Essay on clouds, or about those who distinguished cloud from cloud.

“To make myself understood and to diminish the distance between us, I called out: “I am an evening cloud too.” They stopped still, evidently taking a good look at me. Then they stretched towards me their fine, transparent, rosy wings. That is how evening clouds greet each other. They had recognized me.”

― Rainer Maria Rilke [1899]—translating into words a cloudy day.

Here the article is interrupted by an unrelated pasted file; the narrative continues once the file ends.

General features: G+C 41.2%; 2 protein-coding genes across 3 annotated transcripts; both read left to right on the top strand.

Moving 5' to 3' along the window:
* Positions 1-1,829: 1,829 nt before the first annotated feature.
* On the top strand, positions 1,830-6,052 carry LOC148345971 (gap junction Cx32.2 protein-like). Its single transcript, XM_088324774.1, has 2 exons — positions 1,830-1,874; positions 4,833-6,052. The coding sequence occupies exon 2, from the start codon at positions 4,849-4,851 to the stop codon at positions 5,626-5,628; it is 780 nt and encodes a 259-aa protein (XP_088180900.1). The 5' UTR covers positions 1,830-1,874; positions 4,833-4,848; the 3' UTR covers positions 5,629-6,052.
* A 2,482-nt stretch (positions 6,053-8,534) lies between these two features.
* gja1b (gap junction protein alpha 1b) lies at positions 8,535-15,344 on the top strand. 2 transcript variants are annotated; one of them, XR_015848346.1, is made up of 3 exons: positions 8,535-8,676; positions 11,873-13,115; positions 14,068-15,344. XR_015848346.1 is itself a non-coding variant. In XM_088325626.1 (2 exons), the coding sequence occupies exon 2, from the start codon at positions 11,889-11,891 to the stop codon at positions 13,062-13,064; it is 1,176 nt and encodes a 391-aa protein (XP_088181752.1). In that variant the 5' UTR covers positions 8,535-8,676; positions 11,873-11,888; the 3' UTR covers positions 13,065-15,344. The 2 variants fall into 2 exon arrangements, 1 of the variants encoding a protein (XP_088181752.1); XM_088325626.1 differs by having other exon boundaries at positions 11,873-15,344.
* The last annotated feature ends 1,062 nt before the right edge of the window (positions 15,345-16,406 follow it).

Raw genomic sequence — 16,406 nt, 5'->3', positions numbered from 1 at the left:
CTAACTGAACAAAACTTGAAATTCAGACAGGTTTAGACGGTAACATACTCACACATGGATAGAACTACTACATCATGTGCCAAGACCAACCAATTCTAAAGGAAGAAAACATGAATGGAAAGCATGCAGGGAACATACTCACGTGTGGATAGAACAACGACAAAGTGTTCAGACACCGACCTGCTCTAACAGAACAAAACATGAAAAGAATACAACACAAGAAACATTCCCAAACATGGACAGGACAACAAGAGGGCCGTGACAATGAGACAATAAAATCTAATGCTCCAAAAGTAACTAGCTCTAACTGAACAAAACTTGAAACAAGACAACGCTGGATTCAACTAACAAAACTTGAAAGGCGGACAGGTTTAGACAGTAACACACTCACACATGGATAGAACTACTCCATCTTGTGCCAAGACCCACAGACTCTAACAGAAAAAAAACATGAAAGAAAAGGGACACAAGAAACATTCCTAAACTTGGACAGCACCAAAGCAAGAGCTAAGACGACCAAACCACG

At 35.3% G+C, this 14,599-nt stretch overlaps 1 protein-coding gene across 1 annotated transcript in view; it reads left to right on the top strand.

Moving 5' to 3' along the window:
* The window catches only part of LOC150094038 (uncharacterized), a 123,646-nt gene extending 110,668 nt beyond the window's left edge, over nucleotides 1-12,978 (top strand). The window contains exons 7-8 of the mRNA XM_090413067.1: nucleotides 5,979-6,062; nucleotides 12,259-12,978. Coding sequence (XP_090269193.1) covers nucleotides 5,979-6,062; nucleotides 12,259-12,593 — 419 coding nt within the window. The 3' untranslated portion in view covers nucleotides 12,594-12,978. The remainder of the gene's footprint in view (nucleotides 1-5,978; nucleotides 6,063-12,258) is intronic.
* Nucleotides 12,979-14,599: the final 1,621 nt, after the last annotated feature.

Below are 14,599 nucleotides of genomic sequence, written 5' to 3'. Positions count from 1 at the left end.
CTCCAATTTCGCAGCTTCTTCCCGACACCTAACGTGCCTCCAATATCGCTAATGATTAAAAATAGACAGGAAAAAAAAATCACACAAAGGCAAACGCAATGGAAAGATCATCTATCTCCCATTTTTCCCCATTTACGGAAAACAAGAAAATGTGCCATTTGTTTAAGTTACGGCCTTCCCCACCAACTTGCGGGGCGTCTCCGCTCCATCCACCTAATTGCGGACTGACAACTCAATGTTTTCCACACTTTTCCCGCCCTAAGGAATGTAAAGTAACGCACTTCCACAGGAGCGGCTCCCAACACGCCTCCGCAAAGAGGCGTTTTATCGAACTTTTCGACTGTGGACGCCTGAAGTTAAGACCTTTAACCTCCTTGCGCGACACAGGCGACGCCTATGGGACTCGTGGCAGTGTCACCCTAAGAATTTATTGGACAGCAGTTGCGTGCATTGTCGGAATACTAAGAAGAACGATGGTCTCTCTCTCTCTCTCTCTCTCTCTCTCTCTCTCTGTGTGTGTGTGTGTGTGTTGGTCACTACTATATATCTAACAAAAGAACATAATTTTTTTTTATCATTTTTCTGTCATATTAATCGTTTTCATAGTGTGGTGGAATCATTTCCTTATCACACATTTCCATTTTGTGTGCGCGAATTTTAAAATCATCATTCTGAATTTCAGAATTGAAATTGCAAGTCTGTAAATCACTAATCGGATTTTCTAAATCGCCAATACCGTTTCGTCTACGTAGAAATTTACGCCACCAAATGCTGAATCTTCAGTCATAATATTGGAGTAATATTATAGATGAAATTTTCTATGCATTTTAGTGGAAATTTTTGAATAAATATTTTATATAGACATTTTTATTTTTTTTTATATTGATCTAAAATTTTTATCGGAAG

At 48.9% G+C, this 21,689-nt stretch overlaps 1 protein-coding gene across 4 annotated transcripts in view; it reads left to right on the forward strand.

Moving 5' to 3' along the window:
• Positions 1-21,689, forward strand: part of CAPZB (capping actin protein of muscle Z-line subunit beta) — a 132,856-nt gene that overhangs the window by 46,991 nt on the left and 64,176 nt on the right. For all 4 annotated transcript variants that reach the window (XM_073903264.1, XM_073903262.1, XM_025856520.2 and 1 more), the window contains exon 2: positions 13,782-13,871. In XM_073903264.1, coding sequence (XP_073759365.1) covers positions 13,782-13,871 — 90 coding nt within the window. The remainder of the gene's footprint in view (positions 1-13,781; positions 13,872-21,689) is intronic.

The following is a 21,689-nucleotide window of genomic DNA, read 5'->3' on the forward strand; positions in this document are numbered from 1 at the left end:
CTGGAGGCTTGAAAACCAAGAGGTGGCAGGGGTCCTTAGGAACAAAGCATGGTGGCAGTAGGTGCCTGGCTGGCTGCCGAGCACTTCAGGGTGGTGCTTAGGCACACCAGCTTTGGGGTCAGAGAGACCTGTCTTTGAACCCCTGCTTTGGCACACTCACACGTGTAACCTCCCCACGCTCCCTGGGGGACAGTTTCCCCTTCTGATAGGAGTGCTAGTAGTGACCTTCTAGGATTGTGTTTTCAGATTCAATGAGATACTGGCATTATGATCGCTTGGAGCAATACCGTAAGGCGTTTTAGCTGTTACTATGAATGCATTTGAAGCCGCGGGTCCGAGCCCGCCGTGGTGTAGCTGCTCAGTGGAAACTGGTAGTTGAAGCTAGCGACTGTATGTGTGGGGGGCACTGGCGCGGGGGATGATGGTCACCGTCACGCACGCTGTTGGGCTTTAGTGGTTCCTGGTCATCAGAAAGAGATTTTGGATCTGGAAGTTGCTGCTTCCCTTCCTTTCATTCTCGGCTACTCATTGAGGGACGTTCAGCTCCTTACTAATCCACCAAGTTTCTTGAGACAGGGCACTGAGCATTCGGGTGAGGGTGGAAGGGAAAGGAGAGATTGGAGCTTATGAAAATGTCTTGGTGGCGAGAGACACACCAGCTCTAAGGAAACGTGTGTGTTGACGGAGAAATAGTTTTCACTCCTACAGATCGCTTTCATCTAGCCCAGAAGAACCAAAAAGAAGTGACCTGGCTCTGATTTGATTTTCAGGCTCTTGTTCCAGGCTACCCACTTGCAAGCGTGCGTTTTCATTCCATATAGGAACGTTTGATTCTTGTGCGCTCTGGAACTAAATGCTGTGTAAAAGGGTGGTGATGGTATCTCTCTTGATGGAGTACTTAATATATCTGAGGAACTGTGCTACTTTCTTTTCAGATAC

The first thing you read when opening the pages of the book Essay on the modifications of clouds, is a poem written by Johann Wolfgang von Goethe where he describes different classifications of clouds—from Cumulus to Nimbus, through Cirrus, and Stratus—as an homage to the author of the book, Luke Howard. This seemingly simple gesture of mixing up poetry and science becomes stronger as you flip the pages and start getting in deep into his research about “the principles of their production, suspension and destruction.” Howard’s intention to create a classification system for this meteorological phenomena is more than a scientific essay; it is a wonderful cabinet de curiosités where science flirts with poetry, and takes the reader through a travel that goes from popular knowledge including facts about how the shape and density of clouds can affect the state of a person’s mind and body; to a detailed description of what ‘The Rain Cloud’ is, or even gives detailed data about the life span of the different kind of clouds.